And then there were four, and occasionally five. To quickly retrace the remarkable story of Los Romeros, the dynamic classical guitar dynasty that celebrated its 60th anniversary three years ago, the quartet’s literal birthplace was the Lobero Theatre in 1959. Patriarch Celedonio Romero, already a legend in the guitar world when he moved his family to Santa Barbara to escape Franco’s Spain, had his solo American debut at the Lobero in 1958, and soon brought his three talented guitarist sons on stage to form the world’s first great guitar quartet.
That brief backstory adds poignancy and a grand continuity to the return of the Romero clan for a special concert at the Lobero last Saturday — a return to the scene of the birth of a legacy. Notions of legacy are all abuzz these days at the Lobero, celebrating its historic status as a 150-year-old venue, a remarkable achievement for a West Coast theater.
For this Saturday night affair, presented as part of CAMA’s “Masterseries,” the family foursome consisted of eighty-something Pepe and brother Celin and sons Lito and Celino, with the fifth voice provided by original quartet member Angel. Angel, now a noted solo artist in his own right, talked about meeting his wife on Butterfly Beach and later informed the audience that when he heard about this special concert, “I canceled everything. I wouldn’t miss this.”
In keeping with the decades-deep family tradition, the program leaned mostly on Spanish and baroque repertoire. Framed by quintet pieces opening and closing each half of the concert, and with varying combinations of guitarists in between, the concert opened with the vibrant clarion call of Vivaldi’s “Allegro” from Concerto D and closed with Celedonio Romero’s famed “Noche en Málaga,” with works by Boccherini, Manuel da Falla, and Bizet’s ever-popular Carmen Suites in the quintet mix. As expected, the quintet scores were handsomely arranged and transcribed for the unique guitar quartet format.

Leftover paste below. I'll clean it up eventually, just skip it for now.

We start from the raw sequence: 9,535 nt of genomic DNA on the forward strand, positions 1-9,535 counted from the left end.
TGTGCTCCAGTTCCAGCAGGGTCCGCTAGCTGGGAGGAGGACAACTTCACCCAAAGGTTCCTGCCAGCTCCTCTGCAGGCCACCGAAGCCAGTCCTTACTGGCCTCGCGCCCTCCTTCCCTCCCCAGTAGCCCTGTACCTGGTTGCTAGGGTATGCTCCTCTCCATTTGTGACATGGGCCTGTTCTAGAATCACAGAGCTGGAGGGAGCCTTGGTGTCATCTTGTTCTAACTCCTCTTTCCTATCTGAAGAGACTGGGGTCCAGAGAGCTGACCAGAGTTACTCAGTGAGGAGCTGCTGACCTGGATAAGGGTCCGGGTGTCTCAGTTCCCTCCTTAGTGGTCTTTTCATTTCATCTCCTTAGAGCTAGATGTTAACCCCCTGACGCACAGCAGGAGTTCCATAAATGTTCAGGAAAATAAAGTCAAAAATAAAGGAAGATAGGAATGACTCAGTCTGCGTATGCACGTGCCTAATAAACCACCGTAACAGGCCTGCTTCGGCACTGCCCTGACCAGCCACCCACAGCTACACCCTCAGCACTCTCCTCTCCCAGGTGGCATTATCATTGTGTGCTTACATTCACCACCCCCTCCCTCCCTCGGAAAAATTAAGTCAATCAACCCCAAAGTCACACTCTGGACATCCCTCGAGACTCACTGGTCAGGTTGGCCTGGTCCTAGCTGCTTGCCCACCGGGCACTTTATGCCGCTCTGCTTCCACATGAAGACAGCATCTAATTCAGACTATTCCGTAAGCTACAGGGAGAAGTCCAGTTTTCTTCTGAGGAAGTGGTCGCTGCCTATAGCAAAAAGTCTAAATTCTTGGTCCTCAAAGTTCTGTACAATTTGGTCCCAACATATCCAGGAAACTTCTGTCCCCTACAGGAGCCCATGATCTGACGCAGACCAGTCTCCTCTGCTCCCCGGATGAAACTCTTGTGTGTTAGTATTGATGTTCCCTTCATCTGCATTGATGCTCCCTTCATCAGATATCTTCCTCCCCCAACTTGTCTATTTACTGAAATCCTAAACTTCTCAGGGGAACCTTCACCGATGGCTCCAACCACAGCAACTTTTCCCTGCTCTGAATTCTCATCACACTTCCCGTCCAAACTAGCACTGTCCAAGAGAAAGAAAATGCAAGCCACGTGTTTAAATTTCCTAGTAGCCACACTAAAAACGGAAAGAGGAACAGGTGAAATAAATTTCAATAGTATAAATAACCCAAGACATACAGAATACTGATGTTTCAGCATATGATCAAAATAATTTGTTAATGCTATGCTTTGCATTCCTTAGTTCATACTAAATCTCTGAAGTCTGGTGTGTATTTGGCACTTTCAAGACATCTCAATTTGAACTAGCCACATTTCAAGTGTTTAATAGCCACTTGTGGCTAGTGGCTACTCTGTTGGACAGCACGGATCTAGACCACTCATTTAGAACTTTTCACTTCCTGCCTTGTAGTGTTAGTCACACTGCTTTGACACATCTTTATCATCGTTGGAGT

Paterfamilia Celedonio’s all-important imprint, aside from his all-important siring and mentoring tasks, was also heard in the form of his best-known composition, “Fantasia Cubana,” as played solo by Celino, resplendent in such effects as “tapping“ — like hammer-ons, harmonics, and nods in the direction of flamenco and other Spanish guitar flavors.
Other concert highlights included the duo of Celino and Lito delivering on the wistful luminescence of Enrique Granados’s Danza Espana No. 2 “Oriental,” and Pepe’s moving solo performance of Brazilian legend Villa-Lobos’s Amazonian-impressionist jewel, “Prelude in E minor” and the Capricho árabe by another classical guitar staple, Francisco Tárrega. For a quick, happy jolt of an encore, the fab fivesome returned for a lusty run through a flamenco improvisation on Rumbas.
In all, the concert program fulfilled what Celino had earlier informed the crowd was to be a “greatest hits” night out, honoring the site-specific resonance of this “Royal Family of the Guitar.” It felt like an old home week, on both sides of the stage.